The island of Guam located in the Pacific Ocean has been a U.S. territory since 1898. Over the years, the United States has maintained a military presence on the island to support and defend its interests in the western Pacific Ocean. Starting around 2022, the Department of Defense expects to further grow that presence by moving approximately 4,100 Marines from Japan to Guam. But will Guam be ready?
Today’s WatchBlog explores the past and future of U.S. military presence on Guam.
A long military history
Guam has been home to many different military units over the past 60 years—it was especially active during the Vietnam War as a waystation for U.S. bombers.
Today, at least 16,400 military members and their dependents are stationed on Guam, most of whom work at the U.S. Naval Base Guam at Apra Harbor or at Andersen Air Force Base.
(Excerpted from GAO-14-82)
DOD is preparing to construct the infrastructure it needs to support the Marines that will be relocated. However, we’ve found a number of risks to DOD’s construction costs and schedules.
- Construction labor shortage: DOD needs 2,800 foreign laborers to help with construction, and Guam relies on the H-2B visa program to fill these positions. However, approval rates for these visas decreased in 2016. Military and government of Guam officials told us that construction contractors have had trouble getting approvals for these visas to fill skilled labor positions.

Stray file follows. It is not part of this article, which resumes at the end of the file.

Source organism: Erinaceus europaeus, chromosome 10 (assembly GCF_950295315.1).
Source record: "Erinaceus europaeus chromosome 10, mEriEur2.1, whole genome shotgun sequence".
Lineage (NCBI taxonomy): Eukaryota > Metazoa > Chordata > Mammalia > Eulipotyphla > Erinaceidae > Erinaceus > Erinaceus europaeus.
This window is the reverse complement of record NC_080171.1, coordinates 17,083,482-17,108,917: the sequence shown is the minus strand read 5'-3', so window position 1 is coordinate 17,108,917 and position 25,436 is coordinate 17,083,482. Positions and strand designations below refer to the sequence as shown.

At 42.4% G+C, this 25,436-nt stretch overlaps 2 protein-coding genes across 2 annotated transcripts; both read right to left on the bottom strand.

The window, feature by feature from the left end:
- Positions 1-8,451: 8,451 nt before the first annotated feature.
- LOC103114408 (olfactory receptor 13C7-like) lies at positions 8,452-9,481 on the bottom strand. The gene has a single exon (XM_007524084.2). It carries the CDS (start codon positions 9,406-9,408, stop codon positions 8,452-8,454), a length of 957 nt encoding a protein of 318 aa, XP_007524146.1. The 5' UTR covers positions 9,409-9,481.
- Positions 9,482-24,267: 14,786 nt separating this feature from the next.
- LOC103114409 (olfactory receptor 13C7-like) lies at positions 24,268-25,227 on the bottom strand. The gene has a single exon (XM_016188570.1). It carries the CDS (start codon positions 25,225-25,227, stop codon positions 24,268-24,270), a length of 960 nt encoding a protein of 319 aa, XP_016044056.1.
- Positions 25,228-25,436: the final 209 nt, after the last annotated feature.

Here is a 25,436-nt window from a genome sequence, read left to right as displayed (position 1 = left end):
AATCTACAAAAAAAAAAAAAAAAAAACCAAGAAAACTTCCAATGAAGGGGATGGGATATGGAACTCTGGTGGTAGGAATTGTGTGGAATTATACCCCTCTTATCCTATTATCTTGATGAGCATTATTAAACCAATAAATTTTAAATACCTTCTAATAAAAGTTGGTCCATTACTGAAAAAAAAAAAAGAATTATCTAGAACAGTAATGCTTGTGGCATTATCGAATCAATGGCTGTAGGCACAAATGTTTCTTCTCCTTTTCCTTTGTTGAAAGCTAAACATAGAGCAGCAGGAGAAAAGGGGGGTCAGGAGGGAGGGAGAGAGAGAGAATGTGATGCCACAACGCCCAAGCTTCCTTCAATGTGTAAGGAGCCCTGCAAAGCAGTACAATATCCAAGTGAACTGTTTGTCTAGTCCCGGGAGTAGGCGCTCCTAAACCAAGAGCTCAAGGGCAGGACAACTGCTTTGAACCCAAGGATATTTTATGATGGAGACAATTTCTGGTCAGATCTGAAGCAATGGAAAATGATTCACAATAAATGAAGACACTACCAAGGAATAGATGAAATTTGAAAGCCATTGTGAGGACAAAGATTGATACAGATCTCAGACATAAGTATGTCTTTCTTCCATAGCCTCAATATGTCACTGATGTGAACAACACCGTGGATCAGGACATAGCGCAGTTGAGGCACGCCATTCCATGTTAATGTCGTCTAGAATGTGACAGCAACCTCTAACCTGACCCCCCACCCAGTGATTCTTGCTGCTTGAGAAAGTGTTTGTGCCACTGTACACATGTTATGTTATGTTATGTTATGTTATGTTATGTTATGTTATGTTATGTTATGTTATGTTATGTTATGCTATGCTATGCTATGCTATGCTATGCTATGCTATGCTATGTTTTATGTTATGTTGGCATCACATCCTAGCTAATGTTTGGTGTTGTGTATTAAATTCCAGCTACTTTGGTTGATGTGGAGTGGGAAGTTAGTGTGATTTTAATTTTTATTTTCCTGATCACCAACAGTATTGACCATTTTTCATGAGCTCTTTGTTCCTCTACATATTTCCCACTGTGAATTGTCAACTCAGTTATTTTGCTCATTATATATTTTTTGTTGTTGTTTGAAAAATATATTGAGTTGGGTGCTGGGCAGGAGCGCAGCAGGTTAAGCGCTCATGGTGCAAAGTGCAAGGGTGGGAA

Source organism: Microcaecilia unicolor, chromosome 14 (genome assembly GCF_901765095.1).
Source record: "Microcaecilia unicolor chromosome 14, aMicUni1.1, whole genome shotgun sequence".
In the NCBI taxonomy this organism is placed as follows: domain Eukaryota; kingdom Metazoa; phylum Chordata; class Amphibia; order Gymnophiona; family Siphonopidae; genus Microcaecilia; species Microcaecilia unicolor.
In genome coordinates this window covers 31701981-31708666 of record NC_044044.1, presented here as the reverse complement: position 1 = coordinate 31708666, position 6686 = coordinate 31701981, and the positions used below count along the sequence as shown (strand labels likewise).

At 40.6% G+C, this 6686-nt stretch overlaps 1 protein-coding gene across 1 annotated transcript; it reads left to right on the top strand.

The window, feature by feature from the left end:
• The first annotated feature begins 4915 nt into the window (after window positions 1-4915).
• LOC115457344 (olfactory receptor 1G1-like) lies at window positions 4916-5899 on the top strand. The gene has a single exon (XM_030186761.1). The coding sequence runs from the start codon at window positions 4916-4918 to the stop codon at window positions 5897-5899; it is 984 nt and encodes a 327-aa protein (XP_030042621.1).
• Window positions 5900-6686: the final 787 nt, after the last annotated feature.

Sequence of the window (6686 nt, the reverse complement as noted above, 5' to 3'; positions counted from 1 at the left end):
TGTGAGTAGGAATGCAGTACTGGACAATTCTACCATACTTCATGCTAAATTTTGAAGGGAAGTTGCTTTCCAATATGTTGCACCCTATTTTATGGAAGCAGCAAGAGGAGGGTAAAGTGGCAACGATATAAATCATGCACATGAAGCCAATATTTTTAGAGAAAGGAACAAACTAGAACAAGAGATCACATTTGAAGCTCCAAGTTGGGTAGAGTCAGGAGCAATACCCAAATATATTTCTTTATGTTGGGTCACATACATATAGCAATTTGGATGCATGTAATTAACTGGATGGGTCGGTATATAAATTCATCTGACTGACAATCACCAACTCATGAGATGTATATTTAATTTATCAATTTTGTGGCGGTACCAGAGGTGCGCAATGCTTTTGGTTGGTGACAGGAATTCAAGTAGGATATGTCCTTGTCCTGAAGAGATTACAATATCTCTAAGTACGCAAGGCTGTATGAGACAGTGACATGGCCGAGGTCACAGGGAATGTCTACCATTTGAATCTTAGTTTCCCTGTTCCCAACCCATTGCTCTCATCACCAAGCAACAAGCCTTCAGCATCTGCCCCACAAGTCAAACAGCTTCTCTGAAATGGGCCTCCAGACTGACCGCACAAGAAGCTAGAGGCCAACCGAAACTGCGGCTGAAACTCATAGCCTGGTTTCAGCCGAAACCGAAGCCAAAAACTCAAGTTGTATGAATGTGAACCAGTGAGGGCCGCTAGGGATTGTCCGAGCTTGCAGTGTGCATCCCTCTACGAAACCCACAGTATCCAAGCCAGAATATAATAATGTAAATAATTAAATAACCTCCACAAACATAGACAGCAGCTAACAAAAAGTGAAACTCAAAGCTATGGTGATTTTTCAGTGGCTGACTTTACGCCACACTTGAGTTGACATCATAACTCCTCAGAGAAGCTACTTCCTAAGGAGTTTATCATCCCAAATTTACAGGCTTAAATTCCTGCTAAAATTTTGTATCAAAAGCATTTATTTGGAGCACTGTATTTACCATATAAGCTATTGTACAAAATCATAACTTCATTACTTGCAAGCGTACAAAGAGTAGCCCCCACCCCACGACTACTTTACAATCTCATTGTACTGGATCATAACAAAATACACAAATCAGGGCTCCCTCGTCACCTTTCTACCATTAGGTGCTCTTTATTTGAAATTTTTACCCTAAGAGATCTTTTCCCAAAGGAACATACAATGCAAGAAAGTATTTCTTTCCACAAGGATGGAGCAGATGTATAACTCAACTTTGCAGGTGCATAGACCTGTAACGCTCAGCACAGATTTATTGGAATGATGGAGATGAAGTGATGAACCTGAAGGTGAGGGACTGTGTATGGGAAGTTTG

- Explosive-ordnance detection: Whenever construction occurs on Guam, DOD must first look for potential explosive ordnance buried underground from prior conflicts. When contractors scan for ordnance, they have to check out everything that sets off the detectors—including tin cans and scrap metal. This can significantly delay construction projects. For example, the Navy experienced a $4.9-million cost increase and a 10-month delay for a utilities project because the contractor found more of this non-ordnance material than predicted in the initial contract.
(Excerpted from GAO-17-415)
- Cultural-artifact discovery and preservation: Digging up the island can unearth pieces of its history and these cultural artifacts must be preserved. Although there have been efforts to streamline the discovery and preservation process, it can be lengthy. For example, one construction project could require DOD to preserve artifacts on 21 historically significant sites—which may result in additional costs and delays. Yet DOD has not fully planned for such delays.
(Excerpted from GAO-17-415)
- Endangered-species protection: Guam is also home to endangered species. To help ensure construction doesn’t disturb them, the U.S. Fish and Wildlife Service develops protection plans. However, these plans take time to produce. For example, there were delays after discovering endangered orchid and butterfly species on the sites of two DOD construction projects. But again, DOD did not fully consider such delays in its planning.
To address these types of cost and schedule risks, we recommended that DOD complete a Risk Management Plan for its buildup in Guam. To find out more, check out our full report.